Turn-key PCB assembly services in prototype quantities or low-volume to mid-volume production runs

The Spectacular and Fun PIC16F628 4 RGB LED PWM Controller

Maybe some of you here have been developed the RGB LED PWM Controller before, but would you mind to try out the amazing PIC16F628 4 RGB LED PWM Controller? If you’re always been a big fan of LEDs, the bright, colorful and flashing LEDs are going to light up your boring life! Look on the above figure closely. Isn’t the PIC16F628 4 RGB LED PWM Controller sound like an interesting project to you? Yep, the simple-to-use PIC16F628 microcontrollers would be the main electronic components, beside of the RS232 serial control, a built-in 4MHz oscillator and hardware USART. There are some important features, which you must keep in mind during the designation: The multiple intensities for each color (How to control the LEDs using PWM). The multiple individually controllable RGB LEDs. The ultimately high-speed update rate. The Daisy-chainable and addressable features. The very simple serial control by using RS232 serial control. By the way, if you want to cut off the building cost, then you might want to consider the PCB printed, as it cost measly US$5 for each board! In… Continue reading

The JTAG Debugger Based on ATmega644

Do you have any idea what the JTAG is? To be honest, it’s a parallel port interface for either JTAG or BDM debugging. Well, it might be a little bit slower than a Raven, but it’s a much stable and easy to use device than Raven did. Today’s project is all about the JTAG Debugger. For your information, this JTAG Debugger is based on an ATmega644 and it’s capable of controlling program execution by setting breakpoints and accessing registers and memory. The ATmega644 is the big brother of ATmega164, but it has one USART less. By the way, the ATmega644 has the following features, included: 64-Kbyte self programming Flash Program Memory 4-Kbyte SRAM 2-KbyteEEPROM 8 Channel 10-bit A/D converter JTAG interface for on-chip debug Different from the other project, this JTAG Debugger used two ATmega644 MCUs. You will program one of the microcontrollers with any arbitrary code, while the other microcontroller (the debugger) contains the actual debugging firmware. Since it has two microcontrollers, hence you’re able to interface with the debugger through a command window on HyperTerminal. Since the ATmega644… Continue reading

The Remote Display Based on PIC16F873

You’ve probably exposed to many different types of remote display before, but have you ever built the remote display that based on PIC16F873? The PIC16F873 has an asynchronous communication function (USART) and it’s very important for this project. The information that has been setting with the control unit is displayed on the large-sized display installed in the about 10-m left place using the cable. Since the displaying unit is only 25cm height and 40cm width, thus it wasn’t too large in size! The main purpose of this developing this equipment is to inform the people who gather to certain places, such as church, hospital or public library about the number of the hymn/queuing. Hence, the contents to be displayed are only limited to three digit figure. For constructing the LED display, red LEDs with 5mm diameter are used for the displaying of a letter, while the large-sized 7 segment LEDs are used to display the digit. In order to cut off the cost, the LED matrix won’t be used in this project. If you want to make the display can… Continue reading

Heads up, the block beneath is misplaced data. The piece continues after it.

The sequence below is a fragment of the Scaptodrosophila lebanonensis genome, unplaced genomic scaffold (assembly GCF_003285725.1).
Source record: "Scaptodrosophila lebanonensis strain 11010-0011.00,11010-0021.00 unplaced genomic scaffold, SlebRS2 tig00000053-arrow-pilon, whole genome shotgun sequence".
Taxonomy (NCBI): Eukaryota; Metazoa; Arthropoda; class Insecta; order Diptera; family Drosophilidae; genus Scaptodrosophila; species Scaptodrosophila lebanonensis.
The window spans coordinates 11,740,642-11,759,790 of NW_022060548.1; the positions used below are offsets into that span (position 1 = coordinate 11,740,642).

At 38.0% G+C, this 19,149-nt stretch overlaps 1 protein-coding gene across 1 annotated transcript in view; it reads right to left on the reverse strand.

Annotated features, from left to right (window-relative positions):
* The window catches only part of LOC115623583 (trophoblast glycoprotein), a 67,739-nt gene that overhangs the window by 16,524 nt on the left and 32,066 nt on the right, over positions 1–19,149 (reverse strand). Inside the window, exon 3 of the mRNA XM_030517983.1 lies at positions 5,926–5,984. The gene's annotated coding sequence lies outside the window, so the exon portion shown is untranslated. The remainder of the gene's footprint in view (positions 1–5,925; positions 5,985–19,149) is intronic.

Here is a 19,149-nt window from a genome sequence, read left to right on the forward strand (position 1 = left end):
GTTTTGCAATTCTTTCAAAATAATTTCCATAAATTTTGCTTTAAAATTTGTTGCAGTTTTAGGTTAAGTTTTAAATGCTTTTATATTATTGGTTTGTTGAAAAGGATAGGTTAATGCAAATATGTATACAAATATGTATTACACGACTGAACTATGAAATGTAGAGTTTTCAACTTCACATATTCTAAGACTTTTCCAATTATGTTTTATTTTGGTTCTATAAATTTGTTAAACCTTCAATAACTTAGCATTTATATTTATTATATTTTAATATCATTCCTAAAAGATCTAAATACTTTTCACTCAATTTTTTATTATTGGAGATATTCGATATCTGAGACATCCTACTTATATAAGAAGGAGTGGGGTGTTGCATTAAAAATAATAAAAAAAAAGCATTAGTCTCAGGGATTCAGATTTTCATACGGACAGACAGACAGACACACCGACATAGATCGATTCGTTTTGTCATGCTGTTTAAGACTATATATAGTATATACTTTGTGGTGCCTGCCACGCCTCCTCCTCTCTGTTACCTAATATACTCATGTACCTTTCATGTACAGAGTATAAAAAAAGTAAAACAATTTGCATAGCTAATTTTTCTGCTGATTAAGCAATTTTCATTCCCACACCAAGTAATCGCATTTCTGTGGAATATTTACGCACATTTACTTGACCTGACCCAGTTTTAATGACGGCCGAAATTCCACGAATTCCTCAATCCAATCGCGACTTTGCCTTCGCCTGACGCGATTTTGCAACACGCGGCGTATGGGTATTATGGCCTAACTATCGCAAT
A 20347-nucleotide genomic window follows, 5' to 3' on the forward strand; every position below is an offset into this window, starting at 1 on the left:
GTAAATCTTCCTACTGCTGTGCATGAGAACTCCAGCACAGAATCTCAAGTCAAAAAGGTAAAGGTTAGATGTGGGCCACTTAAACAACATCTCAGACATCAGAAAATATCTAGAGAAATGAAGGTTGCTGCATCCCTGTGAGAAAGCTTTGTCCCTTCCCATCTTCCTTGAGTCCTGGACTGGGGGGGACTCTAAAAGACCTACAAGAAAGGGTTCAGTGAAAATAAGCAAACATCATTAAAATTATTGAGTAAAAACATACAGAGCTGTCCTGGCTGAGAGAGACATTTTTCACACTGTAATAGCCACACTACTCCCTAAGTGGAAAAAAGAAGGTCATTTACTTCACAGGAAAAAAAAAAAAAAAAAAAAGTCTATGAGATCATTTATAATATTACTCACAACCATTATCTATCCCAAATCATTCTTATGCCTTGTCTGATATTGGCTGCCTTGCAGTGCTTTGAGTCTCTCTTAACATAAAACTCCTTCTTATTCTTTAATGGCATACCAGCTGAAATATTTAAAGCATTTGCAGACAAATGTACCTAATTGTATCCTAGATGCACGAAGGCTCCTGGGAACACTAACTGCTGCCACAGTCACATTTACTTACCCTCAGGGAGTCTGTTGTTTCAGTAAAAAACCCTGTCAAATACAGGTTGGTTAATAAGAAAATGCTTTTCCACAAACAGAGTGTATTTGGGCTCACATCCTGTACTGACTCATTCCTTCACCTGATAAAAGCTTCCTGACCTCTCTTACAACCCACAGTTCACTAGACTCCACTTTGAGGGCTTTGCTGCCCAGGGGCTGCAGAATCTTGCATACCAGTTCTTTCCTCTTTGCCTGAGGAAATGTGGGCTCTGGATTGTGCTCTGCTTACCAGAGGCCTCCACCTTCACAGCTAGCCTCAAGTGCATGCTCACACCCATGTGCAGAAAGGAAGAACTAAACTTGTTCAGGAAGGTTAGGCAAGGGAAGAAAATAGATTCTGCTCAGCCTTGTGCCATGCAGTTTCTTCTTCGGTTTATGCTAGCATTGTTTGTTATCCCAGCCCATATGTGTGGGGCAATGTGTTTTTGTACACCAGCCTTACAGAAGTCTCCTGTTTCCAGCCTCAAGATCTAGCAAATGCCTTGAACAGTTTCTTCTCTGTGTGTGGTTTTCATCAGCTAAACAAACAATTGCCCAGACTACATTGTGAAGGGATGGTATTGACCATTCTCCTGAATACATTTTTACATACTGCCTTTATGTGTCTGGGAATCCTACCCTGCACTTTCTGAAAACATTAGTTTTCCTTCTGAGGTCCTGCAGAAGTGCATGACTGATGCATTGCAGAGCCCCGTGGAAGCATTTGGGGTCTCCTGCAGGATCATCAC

RSS Reader Based on AVR Mega8

You love to spend most of your free time reading all the blogs/websites? However, you find that the recently RSS reader has its downsides and you’re not satisfy with it? Well, would you want to overcome the matter by building a RSS reader that based on AVR Mega8? If so, then here is the solution… To be honest, it’s a simple and easy to navigate tool, where is uses an AVR microcontroller that being connected to a computer via a serial cable. In this case, you can use the Dragon Rider 500 as a development board. When you’re using the Dragon Rider, a little bit of creativity is needed to route the connections. Basically, port D can be easily connected directly to the LCD header. The USART is needed for the serial connection uses PD0 and PD1. By the way, you should know one fact here that Port B cannot be used, as PB6 and PB7 are in used for the external crystal. In order to solve up the problem, you might have to plug in a ribbon cable into… Continue reading